Something had to be done. As soon as BAE Systems refused to rule out speculation that it is looking to move shipbuilding away from Portsmouth, councils in south Hampshire couldn’t sit on their hands. Action was required.
So we’re pleased that the Partnership for Urban South Hampshire (Push) has set aside £20,000 of taxpayers’ cash for a consultancy firm to lobby the government and investigate the impact of job losses on the local economy.
Push, made up of leaders from all of south Hampshire’s local authorities, knew it didn’t have the expertise to analyse all the issues surrounding shipbuilding in Portsmouth dockyard and its vital contribution to the local economy.
It was right to turn to consultants who can make a strong case for keeping thousands of jobs in the city, both in the dockyard and in the supply chain.
We realise there will be a shipbuilding slowdown when the Royal Navy’s new £6bn aircraft carriers are completed in 2016. The new generation of frigates will not need as many people to build them.
So the danger is that BAE will close down the Portsmouth shipyard. Push chairman and Fareham Borough Council leader Sean Woodward says the suggestion seems to be that BAE is looking to go from three shipyards to one – it has two others at Govan and Scotstoun in Scotland.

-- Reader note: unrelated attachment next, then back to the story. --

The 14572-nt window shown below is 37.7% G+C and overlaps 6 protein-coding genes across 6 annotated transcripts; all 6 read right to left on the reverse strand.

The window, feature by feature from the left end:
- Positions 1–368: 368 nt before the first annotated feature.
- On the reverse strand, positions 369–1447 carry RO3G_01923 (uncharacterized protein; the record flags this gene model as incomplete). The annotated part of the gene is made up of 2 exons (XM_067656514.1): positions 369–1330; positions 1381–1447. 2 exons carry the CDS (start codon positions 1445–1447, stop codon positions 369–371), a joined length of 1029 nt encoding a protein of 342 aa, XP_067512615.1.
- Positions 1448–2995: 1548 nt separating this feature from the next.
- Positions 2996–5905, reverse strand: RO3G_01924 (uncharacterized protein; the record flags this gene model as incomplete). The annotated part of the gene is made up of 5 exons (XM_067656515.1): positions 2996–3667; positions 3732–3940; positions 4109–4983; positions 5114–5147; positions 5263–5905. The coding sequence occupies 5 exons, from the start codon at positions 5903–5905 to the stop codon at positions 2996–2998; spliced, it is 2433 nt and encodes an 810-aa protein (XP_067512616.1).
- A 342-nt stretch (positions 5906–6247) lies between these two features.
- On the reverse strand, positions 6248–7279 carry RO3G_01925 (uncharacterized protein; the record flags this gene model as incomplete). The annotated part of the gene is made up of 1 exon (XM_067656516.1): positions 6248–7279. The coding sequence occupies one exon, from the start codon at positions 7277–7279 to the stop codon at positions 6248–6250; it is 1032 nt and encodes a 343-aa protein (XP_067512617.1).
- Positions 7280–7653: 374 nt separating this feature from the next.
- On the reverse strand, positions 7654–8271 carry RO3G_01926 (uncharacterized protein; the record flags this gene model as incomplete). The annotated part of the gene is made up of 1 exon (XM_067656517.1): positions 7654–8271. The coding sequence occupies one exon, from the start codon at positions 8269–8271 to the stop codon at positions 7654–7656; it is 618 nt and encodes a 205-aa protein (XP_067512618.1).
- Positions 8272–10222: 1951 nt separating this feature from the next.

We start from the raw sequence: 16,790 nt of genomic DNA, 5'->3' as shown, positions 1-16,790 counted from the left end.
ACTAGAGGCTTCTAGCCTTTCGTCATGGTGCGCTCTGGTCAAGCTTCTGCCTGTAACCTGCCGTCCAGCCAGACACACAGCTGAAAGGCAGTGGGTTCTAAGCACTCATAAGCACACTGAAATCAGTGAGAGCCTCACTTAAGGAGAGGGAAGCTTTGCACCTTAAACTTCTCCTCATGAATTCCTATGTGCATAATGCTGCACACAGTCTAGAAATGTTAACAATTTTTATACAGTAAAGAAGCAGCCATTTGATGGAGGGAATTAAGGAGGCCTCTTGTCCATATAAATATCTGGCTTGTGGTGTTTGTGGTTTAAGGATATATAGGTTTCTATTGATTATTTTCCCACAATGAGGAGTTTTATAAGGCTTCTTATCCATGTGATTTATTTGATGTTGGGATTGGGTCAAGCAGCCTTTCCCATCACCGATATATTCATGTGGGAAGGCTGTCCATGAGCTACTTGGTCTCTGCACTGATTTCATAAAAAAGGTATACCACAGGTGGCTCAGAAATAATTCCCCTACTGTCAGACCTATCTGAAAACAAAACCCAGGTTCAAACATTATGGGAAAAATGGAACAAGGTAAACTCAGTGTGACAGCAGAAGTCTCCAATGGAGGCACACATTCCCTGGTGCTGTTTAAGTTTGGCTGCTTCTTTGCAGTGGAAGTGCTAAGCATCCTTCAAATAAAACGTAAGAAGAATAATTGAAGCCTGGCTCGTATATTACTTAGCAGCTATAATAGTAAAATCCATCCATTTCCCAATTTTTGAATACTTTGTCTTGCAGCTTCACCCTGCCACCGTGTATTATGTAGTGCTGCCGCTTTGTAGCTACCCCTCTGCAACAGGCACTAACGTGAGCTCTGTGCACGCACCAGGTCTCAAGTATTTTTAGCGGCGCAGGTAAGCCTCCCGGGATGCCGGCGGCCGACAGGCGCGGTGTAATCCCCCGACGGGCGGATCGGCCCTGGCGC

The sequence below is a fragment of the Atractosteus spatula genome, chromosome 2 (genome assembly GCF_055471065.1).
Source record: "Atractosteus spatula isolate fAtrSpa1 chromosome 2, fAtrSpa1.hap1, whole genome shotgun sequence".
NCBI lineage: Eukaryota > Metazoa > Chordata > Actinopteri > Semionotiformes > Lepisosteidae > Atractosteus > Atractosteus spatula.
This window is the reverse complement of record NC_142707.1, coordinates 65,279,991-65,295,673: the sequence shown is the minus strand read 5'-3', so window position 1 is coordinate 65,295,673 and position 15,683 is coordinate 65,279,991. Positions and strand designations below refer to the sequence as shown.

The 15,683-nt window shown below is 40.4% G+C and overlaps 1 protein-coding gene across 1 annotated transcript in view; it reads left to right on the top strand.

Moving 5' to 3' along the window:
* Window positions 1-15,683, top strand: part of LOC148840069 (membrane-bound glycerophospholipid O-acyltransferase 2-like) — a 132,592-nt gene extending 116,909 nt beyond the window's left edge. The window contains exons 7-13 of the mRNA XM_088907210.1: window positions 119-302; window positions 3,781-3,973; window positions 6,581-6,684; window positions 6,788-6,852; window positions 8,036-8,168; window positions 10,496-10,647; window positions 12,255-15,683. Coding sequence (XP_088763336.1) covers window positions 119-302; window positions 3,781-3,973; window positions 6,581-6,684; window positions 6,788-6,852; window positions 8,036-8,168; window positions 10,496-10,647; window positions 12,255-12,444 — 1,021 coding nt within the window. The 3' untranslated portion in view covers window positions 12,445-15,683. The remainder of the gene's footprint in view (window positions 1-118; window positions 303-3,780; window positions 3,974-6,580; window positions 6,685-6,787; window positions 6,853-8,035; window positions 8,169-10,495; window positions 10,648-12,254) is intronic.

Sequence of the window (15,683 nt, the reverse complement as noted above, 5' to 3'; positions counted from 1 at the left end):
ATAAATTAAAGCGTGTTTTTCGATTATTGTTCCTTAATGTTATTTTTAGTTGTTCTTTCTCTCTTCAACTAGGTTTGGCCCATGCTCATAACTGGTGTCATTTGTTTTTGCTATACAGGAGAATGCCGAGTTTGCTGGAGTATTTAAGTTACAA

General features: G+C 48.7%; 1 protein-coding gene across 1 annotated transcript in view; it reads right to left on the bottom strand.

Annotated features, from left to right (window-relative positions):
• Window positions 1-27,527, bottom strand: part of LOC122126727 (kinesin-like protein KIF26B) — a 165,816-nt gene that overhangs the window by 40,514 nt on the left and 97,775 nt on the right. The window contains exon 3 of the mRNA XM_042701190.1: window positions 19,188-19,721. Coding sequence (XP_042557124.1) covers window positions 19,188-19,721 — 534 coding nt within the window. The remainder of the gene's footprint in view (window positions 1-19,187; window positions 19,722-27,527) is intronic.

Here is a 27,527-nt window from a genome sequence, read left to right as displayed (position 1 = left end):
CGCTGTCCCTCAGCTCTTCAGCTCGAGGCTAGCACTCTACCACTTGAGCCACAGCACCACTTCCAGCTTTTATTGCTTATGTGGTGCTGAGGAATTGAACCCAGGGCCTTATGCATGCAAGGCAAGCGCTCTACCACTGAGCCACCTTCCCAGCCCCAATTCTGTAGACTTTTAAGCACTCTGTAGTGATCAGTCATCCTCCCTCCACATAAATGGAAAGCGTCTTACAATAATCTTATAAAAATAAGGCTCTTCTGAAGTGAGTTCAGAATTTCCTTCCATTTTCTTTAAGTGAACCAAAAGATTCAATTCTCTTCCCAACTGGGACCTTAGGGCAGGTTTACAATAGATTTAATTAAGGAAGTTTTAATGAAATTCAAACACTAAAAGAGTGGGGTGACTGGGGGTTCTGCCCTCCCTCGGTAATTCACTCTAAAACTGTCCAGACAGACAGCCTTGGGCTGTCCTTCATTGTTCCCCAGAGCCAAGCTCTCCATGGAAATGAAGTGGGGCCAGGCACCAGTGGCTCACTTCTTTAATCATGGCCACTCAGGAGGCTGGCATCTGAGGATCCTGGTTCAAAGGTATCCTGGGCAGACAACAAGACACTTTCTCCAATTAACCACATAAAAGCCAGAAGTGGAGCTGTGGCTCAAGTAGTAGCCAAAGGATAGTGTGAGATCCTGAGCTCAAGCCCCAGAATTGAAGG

That puts Portsmouth at risk. But there is a powerful argument for maintaining a shipbuilding capacity in this city – and in addition we shouldn’t lose sight of the fact that Scotland is going through a process that may result in it no longer being part of the United Kingdom.
Cllr Woodward is quite right to point out that politicians have an important role to play. It is they who place the orders with firms such as BAE, so they do have influence as the company deliberates over its future.
We urge those in parliament to do all they can to safeguard jobs here in Portsmouth. And in the meantime we have to believe the consultants can build a powerful case that BAE simply cannot ignore.